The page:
Even before the White House made its announcement Friday, there had been fallout because of limited transport capacity for future oil sands production. Last month, Royal Dutch Shell PLC halted construction on its massive steam-driven project, Carmon Creek, blaming both the collapse in oil prices and the lack of pipeline capacity.

At a time when the energy sector is rife with job losses, current TransCanada CEO Russ Girling said the Keystone XL project would have put 2,200 Canadians to work almost overnight. Following the rejection of the project, TransCanada said it would review its options, which include filing a new application for a presidential permit for a cross-border pipeline.

Alberta Premier Rachel Notley said the Keystone XL decision emphasizes why Canada needs to push hard for domestic pipelines – particularly those likely to succeed. She spoke directly to TransCanada’s Energy East pipeline project, which would bring crude oil from Alberta and Saskatchewan to refineries in Eastern Canada, and Kinder Morgan Canada’s Trans Mountain pipeline expansion from just east of Edmonton to Burnaby, B.C.

She pressed the need for getting oil to tidewater with Prime Minister Justin Trudeau Friday morning.

“We need to really focus and have some very careful discussions about how we can work collaboratively to ensure that we get energy infrastructure and pipelines to tidewater. Bottom line,” she said.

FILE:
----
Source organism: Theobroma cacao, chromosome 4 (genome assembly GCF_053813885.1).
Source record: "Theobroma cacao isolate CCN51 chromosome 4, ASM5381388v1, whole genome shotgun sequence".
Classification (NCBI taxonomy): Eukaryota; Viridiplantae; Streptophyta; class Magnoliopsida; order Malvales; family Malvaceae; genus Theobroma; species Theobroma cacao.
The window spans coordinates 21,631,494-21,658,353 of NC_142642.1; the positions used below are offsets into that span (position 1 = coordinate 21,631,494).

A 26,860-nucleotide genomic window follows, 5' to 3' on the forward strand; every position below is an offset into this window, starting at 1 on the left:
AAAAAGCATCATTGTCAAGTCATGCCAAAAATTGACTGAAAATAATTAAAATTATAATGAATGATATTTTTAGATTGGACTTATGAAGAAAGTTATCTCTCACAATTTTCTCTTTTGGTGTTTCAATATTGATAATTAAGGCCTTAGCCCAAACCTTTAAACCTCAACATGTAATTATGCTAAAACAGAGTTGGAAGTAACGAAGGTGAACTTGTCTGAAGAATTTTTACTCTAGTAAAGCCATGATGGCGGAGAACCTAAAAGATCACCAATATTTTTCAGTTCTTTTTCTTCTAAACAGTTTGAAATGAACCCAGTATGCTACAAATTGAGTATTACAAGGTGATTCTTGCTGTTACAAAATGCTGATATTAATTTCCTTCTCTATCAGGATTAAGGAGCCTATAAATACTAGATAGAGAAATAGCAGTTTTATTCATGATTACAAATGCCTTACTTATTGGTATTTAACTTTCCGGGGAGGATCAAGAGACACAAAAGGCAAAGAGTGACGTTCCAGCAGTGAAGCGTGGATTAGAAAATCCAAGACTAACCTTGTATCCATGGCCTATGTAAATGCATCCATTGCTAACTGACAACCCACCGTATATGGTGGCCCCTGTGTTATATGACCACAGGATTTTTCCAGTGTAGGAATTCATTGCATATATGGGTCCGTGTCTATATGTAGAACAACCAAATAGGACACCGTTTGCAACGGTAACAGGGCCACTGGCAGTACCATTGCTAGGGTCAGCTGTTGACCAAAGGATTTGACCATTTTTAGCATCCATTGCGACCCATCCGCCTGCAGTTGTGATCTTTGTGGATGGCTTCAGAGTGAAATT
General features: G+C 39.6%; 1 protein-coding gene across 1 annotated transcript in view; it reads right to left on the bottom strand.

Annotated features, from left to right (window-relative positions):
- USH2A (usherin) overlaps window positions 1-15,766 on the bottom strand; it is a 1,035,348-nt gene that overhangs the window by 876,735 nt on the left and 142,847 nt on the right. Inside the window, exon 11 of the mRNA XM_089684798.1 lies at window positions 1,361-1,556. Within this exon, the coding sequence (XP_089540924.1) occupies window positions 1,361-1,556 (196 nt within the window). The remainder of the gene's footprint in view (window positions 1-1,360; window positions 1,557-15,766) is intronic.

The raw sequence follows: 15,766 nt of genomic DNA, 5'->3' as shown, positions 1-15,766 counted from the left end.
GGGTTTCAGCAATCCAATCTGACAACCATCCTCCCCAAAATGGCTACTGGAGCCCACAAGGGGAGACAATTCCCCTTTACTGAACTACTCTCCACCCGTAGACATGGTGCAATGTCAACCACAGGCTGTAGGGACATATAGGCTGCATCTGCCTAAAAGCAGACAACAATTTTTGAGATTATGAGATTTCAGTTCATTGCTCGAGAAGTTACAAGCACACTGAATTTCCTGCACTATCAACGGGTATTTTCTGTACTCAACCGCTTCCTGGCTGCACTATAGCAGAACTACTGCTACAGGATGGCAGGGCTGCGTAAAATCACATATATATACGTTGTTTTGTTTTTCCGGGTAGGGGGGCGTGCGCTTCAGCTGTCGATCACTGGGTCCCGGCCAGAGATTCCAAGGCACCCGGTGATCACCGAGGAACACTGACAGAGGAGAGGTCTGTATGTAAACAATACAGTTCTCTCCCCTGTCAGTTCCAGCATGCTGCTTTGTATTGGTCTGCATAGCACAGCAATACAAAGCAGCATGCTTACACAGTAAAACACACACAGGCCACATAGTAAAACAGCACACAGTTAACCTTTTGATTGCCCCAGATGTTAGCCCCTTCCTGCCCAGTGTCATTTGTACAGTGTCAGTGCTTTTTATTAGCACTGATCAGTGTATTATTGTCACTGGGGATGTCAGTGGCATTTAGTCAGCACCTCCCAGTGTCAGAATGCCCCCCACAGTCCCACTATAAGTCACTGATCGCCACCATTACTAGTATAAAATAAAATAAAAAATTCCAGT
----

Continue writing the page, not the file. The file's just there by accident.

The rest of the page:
Gaétan Caron, the former head of Canada’s National Energy Board and an executive fellow at the University of Calgary’s School of Public Policy, characterized the U.S. decision Friday as “a low point in North American energy security.”

Mr. Caron said Keystone XL is one of four key pipeline projects to get Canadian oil to refineries and global markets where the crude fetches a higher price than it does in land-locked North America. The other key projects, he said, are Energy East, the Trans Mountain expansion and Enbridge Inc.’s Northern Gateway project to the B.C. Pacific Coast.

“If you stopped all four, then what you’re left with is the upgrade of existing systems and – heaven forbid – a significant increase again in the movement of oil by rail. Nobody yet has found a way to stop the movement of oil by rail,” Mr. Caron said.

While oil prices were high, rail was an increasingly used as a fallback method for shipping crude. However, oil prices below $50 (U.S.) a barrel has made rail a less economical means of transportation.

At Cenovus Energy Inc., spokesman Reg Curren said: “We haven’t put all of our eggs in one basket when it comes to transporting our oil. We’re building a portfolio of market options for our production.”

The oil sands producer will get its product to market by using shipping capacity on the existing Trans Mountain system and Enbridge’s Flanagan South pipeline in the U.S., as well as its 70,000-barrel-a-day crude oil transloading terminal at Bruderheim, northeast of Edmonton. Still, Cenovus is counting on more pipeline capacity coming on line.

“We have made commitments to both Energy East and Trans Mountain,” Mr. Curren said.

Although downtown Calgary has for months expected a rejection of the project, Friday’s news from the White House was still a major blow.

“Clearly, we’re disappointed in today’s decision,” said Steve Williams, CEO of Suncor Energy Inc., one of Canada’s largest oil companies.